European settlement in the region developed in the 1840s, when a track was cut through to the coast so that wool grown around Braidwood could be loaded on to ships at Jervis Bay.
The town of Huskisson later developed as a ship-building and fishing town. It now thrives as the centre of a leisure area.
WHY GO THERE :
Jervis Bay measures about 15 km from north to south and about 10 km across.
The main town is Huskisson, where you can hire dolphin-watch cruises, fishing trips and boats, but it’s the natural beauty of the area that seduces.
The bay’s beaches are impressive – a series of scalloped coves bracketed by rock formations with backed by blackbutt, tea tree and mahogany forest.
The bay’s sparkling waters, the underwater topography of arches, caves and rock stacks, and a marine population that includes gropers, wrasses, sharks, cuttlefish and sea dragons make this one of the finest dive sites in the State.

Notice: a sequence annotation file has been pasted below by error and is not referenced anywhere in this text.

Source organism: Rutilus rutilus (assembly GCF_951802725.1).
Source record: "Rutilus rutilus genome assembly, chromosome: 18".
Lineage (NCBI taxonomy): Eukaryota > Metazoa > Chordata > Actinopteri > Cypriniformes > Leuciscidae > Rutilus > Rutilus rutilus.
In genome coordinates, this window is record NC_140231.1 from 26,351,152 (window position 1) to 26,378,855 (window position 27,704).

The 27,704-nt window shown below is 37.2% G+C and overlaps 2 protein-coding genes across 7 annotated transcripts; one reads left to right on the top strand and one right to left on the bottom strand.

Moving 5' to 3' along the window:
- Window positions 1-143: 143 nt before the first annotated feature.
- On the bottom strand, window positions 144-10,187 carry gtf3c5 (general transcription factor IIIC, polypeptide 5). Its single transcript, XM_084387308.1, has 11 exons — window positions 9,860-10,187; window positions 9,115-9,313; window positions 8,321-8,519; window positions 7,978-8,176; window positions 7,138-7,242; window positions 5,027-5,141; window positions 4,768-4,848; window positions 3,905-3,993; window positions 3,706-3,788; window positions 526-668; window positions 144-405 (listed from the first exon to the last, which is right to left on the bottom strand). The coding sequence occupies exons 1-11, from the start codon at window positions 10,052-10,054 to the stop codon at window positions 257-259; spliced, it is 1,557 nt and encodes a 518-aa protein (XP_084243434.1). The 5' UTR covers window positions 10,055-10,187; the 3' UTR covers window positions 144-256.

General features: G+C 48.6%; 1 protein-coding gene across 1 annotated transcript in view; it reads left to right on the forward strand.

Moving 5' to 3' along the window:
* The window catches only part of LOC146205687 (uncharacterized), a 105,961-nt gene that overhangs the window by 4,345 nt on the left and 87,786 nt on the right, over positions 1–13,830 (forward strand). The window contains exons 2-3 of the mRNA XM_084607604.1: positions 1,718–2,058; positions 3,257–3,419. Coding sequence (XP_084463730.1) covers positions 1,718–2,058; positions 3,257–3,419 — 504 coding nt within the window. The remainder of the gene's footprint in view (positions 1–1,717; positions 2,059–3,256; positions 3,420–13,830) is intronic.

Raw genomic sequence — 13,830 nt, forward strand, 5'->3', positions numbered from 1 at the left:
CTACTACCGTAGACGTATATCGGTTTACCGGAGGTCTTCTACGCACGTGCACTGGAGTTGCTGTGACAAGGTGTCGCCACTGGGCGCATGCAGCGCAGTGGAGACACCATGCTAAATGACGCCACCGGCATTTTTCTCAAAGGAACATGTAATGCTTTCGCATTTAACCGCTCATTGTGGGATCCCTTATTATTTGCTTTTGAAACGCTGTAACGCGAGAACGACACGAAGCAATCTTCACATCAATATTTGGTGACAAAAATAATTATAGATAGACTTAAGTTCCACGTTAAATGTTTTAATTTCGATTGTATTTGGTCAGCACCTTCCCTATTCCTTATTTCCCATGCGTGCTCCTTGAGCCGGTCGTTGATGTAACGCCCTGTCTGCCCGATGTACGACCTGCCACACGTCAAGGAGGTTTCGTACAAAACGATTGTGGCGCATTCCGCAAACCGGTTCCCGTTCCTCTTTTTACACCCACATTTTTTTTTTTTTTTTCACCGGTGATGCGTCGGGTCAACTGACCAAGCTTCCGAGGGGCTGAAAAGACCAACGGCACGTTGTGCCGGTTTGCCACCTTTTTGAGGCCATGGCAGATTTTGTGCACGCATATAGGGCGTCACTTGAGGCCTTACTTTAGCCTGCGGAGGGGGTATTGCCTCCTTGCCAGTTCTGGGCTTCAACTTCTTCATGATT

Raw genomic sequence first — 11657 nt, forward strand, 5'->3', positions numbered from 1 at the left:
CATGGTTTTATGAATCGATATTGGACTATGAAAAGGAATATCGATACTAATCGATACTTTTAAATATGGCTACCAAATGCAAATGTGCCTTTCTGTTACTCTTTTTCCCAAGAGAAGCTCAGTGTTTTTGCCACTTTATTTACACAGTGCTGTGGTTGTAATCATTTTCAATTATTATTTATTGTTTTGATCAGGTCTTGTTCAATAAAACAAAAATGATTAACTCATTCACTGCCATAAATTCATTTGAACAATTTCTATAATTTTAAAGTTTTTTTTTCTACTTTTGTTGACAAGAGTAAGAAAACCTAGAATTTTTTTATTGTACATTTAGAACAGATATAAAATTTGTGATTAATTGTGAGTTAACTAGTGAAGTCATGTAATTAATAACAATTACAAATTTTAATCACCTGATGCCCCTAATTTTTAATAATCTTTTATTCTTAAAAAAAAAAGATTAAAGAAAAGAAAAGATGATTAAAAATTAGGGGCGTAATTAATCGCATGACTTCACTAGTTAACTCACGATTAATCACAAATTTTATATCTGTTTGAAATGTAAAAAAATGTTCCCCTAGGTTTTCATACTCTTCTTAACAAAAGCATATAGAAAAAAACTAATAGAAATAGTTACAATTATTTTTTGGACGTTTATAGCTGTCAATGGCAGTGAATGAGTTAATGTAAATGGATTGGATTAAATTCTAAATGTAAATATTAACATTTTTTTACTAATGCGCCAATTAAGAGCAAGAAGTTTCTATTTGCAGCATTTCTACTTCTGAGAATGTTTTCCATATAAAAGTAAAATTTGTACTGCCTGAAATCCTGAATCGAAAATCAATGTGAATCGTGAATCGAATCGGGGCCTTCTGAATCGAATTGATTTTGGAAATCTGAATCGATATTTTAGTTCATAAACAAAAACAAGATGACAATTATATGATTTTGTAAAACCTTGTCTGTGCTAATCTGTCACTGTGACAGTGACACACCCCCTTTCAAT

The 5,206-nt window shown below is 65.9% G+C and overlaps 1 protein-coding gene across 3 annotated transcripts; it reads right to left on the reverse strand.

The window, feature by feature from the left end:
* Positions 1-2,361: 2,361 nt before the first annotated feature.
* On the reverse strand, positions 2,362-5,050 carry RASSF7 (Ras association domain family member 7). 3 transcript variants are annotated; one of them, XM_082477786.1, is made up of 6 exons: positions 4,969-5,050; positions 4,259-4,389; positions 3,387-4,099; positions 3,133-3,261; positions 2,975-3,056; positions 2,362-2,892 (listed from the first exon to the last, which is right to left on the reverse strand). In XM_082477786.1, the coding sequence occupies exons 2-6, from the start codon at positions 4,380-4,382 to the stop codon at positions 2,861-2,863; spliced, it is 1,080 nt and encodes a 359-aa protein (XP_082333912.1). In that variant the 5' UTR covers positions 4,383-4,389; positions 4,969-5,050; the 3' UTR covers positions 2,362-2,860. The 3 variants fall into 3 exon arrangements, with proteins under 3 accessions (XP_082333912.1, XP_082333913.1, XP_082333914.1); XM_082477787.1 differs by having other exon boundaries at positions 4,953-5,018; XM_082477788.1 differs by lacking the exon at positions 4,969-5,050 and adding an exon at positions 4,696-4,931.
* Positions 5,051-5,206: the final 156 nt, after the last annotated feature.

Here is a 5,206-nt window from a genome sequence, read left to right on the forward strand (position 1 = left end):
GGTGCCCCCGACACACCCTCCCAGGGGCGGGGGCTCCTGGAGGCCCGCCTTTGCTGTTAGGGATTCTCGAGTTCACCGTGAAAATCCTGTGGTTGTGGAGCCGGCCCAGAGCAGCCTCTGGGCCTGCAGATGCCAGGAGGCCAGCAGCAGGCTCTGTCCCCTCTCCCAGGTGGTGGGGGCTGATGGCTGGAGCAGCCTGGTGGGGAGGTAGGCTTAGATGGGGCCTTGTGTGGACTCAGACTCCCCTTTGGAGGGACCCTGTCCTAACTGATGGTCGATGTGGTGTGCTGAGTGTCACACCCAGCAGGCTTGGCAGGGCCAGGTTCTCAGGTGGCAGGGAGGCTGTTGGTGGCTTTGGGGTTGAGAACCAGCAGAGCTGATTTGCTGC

At its southern end, Jervis Bay is enclosed by Booderee National Park, a pristine coastal wilderness.
From Wreck Bay village on Summercloud Bay in the park’s south, a walking trail circles the peninsula to St Georges Head, passing a succession of quiet beaches, cliffs and forests.
THINGS TO DO :
~ Take a dolphin cruise or a whale-watching cruise from Huskisson.
~ Feel the world’s whitest sand between your toes at Hyams Beach.
~ Dive from Green Patch or take a boat-dive with a Huskisson dive operator.
~ Explore Booderee National Park’s heathlands and beaches.
The See Change Arts Festival, in June, brings together the highly talented artists of the region for 16 days of art shows, craft exhibitions, workshops and performances.